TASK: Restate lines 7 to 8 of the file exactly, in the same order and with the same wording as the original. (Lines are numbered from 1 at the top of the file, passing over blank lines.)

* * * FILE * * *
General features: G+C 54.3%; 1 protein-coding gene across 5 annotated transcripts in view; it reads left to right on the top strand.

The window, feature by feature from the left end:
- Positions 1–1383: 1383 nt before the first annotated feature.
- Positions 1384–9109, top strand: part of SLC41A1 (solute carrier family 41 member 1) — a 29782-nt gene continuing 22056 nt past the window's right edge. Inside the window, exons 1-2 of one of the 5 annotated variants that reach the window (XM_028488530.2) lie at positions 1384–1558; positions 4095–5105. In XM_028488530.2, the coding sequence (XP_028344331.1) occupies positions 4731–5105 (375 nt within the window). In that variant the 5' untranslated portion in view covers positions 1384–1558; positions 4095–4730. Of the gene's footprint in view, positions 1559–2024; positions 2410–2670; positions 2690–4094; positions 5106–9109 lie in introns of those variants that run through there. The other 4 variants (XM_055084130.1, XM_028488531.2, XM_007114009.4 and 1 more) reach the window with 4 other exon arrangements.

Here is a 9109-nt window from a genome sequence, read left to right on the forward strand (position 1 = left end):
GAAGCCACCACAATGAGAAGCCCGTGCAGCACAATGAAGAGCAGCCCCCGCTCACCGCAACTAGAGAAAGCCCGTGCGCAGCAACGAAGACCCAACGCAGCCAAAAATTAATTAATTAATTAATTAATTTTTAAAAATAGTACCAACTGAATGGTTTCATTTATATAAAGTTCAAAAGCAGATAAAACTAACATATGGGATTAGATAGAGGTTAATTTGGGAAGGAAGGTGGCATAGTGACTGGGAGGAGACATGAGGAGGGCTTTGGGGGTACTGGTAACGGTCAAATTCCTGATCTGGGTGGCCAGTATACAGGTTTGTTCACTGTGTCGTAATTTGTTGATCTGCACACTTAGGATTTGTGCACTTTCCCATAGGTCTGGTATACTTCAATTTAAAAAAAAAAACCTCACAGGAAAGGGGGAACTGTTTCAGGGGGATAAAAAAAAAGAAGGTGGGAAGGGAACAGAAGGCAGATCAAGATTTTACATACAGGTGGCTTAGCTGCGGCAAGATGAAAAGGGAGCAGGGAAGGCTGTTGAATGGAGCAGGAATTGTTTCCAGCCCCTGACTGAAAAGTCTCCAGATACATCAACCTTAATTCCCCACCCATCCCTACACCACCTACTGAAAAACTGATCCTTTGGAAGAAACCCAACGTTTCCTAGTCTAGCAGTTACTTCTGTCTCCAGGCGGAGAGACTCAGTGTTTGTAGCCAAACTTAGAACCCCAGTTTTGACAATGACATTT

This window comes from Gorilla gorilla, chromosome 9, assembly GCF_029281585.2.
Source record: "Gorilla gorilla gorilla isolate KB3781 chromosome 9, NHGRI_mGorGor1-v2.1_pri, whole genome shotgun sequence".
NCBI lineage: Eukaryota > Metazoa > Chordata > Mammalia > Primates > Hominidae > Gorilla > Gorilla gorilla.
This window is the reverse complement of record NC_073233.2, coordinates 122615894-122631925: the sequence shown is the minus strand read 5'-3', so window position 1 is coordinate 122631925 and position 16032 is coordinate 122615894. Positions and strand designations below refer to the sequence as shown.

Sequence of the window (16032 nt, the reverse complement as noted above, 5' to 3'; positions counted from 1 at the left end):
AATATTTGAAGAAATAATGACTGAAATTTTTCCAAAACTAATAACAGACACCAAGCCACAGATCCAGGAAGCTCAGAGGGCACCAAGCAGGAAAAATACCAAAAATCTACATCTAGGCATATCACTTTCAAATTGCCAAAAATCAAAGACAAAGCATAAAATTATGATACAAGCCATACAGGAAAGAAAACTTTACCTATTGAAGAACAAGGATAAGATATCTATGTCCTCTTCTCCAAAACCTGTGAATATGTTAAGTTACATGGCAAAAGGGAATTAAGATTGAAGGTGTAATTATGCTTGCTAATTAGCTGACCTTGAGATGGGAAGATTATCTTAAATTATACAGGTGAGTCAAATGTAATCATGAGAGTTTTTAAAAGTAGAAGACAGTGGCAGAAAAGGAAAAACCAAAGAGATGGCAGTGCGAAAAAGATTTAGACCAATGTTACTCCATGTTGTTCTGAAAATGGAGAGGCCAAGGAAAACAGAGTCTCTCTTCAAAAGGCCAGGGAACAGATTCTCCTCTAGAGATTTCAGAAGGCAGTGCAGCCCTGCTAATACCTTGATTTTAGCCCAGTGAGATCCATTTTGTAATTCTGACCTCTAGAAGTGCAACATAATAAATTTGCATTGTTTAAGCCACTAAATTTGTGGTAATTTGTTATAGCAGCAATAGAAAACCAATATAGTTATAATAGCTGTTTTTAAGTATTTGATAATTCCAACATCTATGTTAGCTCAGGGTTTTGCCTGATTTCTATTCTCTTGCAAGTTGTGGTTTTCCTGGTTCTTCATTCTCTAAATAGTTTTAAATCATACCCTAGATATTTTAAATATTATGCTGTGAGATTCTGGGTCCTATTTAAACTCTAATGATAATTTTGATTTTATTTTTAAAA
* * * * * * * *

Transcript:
This window comes from Gorilla gorilla, chromosome 9, assembly GCF_029281585.2.
Source record: "Gorilla gorilla gorilla isolate KB3781 chromosome 9, NHGRI_mGorGor1-v2.1_pri, whole genome shotgun sequence".